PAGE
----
Android Users Sue Google Over Alleged Security Flaw Exposing COVID-19 Contact-Tracing Data

Screenshot of CA Notify website. A proposed class action is asking a federal court to order Google to fix an alleged security threat that makes the company’s COVID-19 contact-tracing system developed with Apple less “privacy-preserving” than the tech giants claimed.

Nearly 40 countries and dozens of U.S. states, including California, use the Google-Apple Exposure Notification System (GAEN) for their coronavirus contact-tracing apps. The system leverages Bluetooth technology and deploys safeguards such as randomized identifiers, called rolling proximity identifiers or RPIs, and decentralized storage on devices to protect users’ privacy.

In a complaint filed Wednesday in the U.S. District Court for the Northern District of California, attorneys from Lieff Cabraser Heimann & Bernstein assert that dozens of third parties might have access to the system’s stored data on mobile devices, including personally identifiable information and potential COVID-19 exposure results.


With Remote Workers on the Rise, Mobile Devices Expand the Attack Surface, Exposing Critical Infrastructure and Assets

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In 2020, society endured more social, economic, and structural pressures than ever before, and CIOs, CISOs and IT professionals were confronted with waves of challenges as they scrambled to follow work-from-home mandates and do all they could to keep their teams productive in the context of constant chaos.

Large organizations, whether government agencies or commercial enterprises, had to accelerate their digital transformations, including moving more applications to the cloud, and to identify and address new cybersecurity threats while managing distributed workforces – including the IT teams.

The growth of the mobile workforce and use of company-issued devices, or personal “BYOD” smartphones, tablets, and laptops, is not new. The mobile device management industry has continued to expand over the last two decades – but few could have imagined the urgency, scope, and scale of the conversion to a “mobile first” scenario until it happened in real time.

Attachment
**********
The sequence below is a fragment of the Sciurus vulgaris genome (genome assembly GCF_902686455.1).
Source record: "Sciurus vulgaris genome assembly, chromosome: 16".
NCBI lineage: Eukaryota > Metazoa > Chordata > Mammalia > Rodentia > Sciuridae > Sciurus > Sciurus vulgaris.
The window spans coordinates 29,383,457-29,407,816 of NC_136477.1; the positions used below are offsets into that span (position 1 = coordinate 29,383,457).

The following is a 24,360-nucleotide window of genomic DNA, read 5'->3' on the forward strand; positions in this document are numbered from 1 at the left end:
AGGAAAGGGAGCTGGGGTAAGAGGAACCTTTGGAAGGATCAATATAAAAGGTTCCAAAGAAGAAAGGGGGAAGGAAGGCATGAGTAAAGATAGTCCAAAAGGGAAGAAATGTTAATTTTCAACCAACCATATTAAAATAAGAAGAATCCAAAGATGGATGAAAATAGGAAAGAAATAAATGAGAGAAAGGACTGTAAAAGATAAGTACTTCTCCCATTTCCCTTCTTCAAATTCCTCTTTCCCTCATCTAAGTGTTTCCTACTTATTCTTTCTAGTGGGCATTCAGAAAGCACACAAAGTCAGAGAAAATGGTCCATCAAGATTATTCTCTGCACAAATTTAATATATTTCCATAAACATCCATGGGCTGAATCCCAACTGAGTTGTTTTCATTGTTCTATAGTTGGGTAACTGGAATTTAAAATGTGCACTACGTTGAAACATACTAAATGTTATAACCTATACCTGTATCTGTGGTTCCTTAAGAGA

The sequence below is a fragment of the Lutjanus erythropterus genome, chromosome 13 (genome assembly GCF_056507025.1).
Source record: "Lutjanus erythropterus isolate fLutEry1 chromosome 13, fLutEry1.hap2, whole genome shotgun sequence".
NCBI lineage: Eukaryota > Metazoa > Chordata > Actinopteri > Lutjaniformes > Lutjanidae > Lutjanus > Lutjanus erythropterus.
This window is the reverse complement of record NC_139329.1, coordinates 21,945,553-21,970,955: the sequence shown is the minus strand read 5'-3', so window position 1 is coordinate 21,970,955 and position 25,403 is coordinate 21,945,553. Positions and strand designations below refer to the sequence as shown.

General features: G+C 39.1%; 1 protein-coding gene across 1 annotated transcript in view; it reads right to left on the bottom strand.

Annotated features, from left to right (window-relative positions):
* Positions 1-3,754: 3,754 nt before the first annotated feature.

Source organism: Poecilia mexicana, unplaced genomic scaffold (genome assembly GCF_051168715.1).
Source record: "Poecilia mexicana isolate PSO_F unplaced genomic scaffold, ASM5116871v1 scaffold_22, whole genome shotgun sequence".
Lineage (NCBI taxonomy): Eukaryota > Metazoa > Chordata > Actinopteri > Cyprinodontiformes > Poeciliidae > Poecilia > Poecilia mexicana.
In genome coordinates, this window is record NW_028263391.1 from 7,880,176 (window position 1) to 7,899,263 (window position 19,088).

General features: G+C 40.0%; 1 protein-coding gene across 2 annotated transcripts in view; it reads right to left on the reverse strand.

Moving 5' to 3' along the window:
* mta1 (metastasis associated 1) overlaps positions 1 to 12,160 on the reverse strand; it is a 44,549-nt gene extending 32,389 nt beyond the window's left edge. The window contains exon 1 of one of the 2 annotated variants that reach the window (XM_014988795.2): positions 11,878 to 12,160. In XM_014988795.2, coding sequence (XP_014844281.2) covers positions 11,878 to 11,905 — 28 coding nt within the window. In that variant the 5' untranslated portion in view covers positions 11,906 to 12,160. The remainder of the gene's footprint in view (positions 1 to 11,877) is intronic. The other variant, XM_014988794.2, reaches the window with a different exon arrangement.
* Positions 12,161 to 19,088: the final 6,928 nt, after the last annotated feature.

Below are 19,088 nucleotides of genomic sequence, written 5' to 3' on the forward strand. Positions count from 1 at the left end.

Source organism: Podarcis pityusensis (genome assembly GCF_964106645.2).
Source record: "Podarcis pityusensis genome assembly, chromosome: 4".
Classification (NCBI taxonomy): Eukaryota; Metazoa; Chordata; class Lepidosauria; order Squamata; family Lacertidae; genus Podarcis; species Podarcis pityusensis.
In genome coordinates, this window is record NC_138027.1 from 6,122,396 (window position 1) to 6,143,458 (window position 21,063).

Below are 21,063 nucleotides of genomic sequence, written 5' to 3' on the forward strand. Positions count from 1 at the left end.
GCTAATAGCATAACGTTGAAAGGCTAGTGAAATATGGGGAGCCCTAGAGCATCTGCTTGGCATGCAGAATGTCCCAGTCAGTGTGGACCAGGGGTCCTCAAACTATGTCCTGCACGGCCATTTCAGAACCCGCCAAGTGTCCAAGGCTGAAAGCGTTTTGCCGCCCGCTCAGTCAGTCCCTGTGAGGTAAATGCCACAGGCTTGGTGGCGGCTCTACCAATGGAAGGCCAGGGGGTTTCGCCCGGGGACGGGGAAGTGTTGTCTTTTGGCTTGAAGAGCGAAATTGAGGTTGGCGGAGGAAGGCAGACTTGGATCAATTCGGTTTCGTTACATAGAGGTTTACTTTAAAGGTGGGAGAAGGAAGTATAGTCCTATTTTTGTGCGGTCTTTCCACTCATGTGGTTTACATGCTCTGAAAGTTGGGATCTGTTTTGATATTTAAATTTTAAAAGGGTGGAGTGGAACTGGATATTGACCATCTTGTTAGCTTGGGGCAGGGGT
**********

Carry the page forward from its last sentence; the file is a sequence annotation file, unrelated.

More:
The accelerated pace of change required business leaders to rapidly adapt their workplace culture, to create more agile communications with customers, to increase employees’ access to tools, including access to web-based information and applications, all while ensuring that the skyrocketing dependency on mobile devices did not compromise enterprise security.

According to Gallup, the percentage of Americans working remotely more than doubled in March 2020, driven by work-from-home orders in response to the coronavirus pandemic. Most experts expect at least some of this shift to be permanent. Even those who have returned partially to the traditional workplace continue to rely on mobile devices, applications, and access to enterprise systems to get work done.

Bring-your-own-device (BYOD) is on the rise, delivering increased mobile flexibility and satisfaction for employees, while helping to reduce IT costs, enhance productivity, and improve security and control for enterprises. The market for BYOD solutions is expected to grow at a compound annual growth rate (CAGR) of 15% annually from 2020 to 2025, reaching over $430 billion in 2025 according to some industry analysts.

Mobility requires a new…